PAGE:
Impact so big that it registered on the Richter scale

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The Independent Online
FLORA SWIRE, a brilliant 23-year-old medical student, was delighted that she had been able to get a ticket to spend Christmas with her boyfriend in Boston. Flora had just graduated with a first-class degree in medical sciences from Nottingham University and had been accepted to do a PhD at the Institute of Neurology in London.

On the afternoon of 21 December 1988, Flora arrived at Heathrow to join PanAm 103 - the regular Frankfurt to New York flight via London. The eldest child of Dr Jim Swire and his wife, Jane, Flora had got her ticket just few days before.

The 35 students of the University of Syracuse had also booked late. The aircraft was packed with students and that is in part why the average age of the 243 passengers was 27. Also in the queue at Heathrow was Yvonne Owen, 29, a trainee social worker from Bristol. With her she had her 18- month-old baby, Bryony.

PanAm 103 took off from Heathrow at 18.25. As it was approaching the Burnham beacon it took a radar heading of 350 degrees and climbed to 31,000ft.

At 19.02 hrs and 50 seconds the bomb exploded in the hold. A complete wing structure attached to the centre section of the aircraft crashed on the southern edge of the Scottish town of Lockerbie. Large portions of the aircraft landed on farmland to the east of the town, and wreckage was scattered over 80 miles.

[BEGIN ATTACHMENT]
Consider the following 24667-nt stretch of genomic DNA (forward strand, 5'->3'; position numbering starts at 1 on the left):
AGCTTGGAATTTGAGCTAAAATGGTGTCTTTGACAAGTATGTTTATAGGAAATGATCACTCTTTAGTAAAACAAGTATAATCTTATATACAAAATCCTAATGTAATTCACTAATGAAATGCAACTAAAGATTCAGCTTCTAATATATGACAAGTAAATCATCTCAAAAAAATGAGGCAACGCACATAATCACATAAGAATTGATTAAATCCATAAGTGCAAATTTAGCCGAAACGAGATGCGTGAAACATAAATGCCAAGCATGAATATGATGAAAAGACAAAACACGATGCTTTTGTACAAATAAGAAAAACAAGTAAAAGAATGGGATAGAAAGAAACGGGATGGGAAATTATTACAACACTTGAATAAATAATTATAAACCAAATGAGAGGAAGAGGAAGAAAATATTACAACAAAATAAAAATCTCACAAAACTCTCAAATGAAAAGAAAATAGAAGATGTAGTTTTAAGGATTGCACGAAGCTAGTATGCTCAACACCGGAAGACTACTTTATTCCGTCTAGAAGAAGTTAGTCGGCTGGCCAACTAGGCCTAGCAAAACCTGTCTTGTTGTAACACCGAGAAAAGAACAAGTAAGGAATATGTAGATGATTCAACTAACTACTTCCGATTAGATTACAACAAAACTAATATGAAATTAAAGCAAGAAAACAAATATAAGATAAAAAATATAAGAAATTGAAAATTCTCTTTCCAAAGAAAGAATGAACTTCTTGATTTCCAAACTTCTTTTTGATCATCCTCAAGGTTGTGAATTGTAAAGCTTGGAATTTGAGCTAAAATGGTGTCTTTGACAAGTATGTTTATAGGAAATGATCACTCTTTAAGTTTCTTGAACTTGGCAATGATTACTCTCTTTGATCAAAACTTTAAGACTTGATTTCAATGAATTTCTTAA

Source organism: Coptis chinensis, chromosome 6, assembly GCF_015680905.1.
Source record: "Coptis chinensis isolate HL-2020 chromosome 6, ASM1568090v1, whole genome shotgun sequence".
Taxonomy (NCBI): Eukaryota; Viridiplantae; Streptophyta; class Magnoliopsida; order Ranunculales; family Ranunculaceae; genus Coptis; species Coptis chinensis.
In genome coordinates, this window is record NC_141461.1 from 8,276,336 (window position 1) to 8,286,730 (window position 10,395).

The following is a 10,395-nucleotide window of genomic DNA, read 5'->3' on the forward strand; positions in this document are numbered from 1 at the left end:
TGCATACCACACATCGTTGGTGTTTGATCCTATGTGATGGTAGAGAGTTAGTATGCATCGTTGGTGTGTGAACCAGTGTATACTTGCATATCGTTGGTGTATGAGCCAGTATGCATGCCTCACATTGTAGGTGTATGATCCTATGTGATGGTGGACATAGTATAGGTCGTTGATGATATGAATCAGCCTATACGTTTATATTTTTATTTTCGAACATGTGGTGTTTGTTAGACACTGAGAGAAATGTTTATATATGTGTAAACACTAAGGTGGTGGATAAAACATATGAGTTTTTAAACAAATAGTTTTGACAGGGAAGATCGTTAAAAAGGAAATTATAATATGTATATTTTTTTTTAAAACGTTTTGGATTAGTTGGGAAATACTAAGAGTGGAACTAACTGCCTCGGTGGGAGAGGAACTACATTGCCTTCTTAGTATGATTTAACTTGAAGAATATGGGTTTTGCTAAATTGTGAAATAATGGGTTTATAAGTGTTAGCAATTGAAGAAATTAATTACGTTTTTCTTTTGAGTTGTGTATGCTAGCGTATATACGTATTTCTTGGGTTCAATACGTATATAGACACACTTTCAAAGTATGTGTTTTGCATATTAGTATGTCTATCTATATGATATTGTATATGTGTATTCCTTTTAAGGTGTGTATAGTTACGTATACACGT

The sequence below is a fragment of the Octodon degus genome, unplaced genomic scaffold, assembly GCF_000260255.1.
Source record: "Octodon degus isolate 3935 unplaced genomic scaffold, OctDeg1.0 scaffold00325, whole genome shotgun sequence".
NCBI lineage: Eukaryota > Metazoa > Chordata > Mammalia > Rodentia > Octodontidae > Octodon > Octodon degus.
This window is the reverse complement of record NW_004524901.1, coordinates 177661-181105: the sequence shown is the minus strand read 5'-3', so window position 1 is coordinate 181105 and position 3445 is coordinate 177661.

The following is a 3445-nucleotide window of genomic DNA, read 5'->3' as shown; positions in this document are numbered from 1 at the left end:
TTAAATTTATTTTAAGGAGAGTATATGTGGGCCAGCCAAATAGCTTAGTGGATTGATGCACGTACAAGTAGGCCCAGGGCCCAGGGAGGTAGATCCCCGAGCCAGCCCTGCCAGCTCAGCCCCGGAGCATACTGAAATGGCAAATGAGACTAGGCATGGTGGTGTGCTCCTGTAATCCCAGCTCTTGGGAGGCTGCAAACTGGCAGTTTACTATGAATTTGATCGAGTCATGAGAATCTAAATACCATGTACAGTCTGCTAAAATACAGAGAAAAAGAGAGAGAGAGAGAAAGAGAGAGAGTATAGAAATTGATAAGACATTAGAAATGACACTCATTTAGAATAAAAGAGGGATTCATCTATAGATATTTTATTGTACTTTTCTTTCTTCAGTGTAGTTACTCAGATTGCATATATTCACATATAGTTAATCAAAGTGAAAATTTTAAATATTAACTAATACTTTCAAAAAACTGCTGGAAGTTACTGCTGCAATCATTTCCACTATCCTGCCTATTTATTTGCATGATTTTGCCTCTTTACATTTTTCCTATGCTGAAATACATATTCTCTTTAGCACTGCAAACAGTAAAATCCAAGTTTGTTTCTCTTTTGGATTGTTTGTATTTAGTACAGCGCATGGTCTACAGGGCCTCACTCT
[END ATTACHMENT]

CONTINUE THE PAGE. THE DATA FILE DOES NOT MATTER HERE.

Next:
The impact was so strong that the British Geological Survey station in Edinburgh on the other side of Scotland recorded a seismic event measuring 1.6 on the Richter scale. The aircraft section that hit Lockerbie gouged a crater 155ft wide and 196ft long, and demolished 21 buildings in the worst-hit area, Sherwood Crescent. The mass of metal and fuel caused an inferno, killing 11 of the town's residents.

Later it would be claimed that seats on the flight were available so late because many American officials had cancelled their bookings after warnings of a terrorist attack on a US aircraft. It is said that the former South African foreign minister, Pik Botha, also cancelled.

There were some US government employees on the flight. Major Charles Dennis McKee and his intelligence team were flying back from Beirut. McKee, conspiracy theorists later said, had been targeted by Palestinian terrorists acting on behalf of Iran.

What is known is that an unaccompanied Samsonite suitcase containing a Toshiba cassette player full of Semtex was loaded on the aircraft. According to the US and British governments, the suitcase had been sent from Malta to Frankfurt and transferred on to the New York-bound 747.

The bomb was responsible for the deaths of 270 people.

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